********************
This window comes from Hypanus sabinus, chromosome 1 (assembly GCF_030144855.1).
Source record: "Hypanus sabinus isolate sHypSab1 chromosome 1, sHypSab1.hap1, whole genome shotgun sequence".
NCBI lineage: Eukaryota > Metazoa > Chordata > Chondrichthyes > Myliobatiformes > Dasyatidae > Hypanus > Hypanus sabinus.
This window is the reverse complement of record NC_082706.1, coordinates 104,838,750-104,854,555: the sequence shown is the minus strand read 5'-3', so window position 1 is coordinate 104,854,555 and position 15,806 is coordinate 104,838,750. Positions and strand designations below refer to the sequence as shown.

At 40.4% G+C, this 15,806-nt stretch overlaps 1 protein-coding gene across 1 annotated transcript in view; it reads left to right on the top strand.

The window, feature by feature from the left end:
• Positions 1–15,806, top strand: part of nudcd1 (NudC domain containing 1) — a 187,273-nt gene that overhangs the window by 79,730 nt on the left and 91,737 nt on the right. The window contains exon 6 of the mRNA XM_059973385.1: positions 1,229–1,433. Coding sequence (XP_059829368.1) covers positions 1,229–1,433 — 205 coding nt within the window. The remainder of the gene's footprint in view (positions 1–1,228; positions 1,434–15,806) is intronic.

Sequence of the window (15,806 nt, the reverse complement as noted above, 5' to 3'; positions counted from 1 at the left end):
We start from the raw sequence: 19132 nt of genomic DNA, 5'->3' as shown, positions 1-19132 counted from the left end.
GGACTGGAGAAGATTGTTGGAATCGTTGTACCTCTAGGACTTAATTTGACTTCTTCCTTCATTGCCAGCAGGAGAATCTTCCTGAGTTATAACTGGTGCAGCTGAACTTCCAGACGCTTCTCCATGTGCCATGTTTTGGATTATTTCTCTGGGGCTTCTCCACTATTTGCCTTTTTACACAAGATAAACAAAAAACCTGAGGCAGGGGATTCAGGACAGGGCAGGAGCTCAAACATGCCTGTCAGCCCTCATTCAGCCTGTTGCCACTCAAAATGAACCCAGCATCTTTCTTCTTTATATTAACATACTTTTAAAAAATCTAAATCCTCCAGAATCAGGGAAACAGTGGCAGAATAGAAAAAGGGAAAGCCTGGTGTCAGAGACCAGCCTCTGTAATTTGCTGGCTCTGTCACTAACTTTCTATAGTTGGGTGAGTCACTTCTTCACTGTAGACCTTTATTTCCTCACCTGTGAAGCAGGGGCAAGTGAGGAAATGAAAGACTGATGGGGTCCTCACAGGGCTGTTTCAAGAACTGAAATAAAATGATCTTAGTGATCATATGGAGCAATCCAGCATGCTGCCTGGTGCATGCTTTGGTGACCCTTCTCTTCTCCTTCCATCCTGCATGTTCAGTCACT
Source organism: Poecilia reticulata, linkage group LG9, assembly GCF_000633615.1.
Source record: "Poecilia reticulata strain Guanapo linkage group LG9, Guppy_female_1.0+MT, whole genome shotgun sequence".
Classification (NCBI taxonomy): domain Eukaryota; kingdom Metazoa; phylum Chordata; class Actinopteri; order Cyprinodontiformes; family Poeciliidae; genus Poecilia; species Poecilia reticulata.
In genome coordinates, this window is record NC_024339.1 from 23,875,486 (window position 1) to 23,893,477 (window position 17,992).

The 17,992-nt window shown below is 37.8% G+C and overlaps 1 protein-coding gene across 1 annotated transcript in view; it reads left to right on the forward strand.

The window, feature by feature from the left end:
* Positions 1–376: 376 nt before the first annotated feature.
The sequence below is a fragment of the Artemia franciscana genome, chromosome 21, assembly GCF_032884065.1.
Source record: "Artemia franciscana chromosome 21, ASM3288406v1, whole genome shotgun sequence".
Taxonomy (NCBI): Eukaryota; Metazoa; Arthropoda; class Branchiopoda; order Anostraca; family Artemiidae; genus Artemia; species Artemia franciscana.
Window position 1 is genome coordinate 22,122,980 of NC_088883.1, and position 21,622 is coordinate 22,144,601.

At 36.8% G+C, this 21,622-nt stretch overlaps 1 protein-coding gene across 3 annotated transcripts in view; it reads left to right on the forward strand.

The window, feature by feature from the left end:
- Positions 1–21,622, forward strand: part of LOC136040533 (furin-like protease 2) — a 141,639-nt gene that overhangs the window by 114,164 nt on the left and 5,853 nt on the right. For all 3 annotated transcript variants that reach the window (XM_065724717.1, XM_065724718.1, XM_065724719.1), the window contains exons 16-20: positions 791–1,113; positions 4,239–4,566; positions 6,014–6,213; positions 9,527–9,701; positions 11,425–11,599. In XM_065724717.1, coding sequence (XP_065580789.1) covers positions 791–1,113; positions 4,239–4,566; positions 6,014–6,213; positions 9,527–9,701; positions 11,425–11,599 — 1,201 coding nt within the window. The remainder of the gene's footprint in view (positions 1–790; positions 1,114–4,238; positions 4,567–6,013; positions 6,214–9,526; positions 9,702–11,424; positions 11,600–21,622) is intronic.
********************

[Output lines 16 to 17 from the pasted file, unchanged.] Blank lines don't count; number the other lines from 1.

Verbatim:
The window, feature by feature from the left end:
* Positions 1–376: 376 nt before the first annotated feature.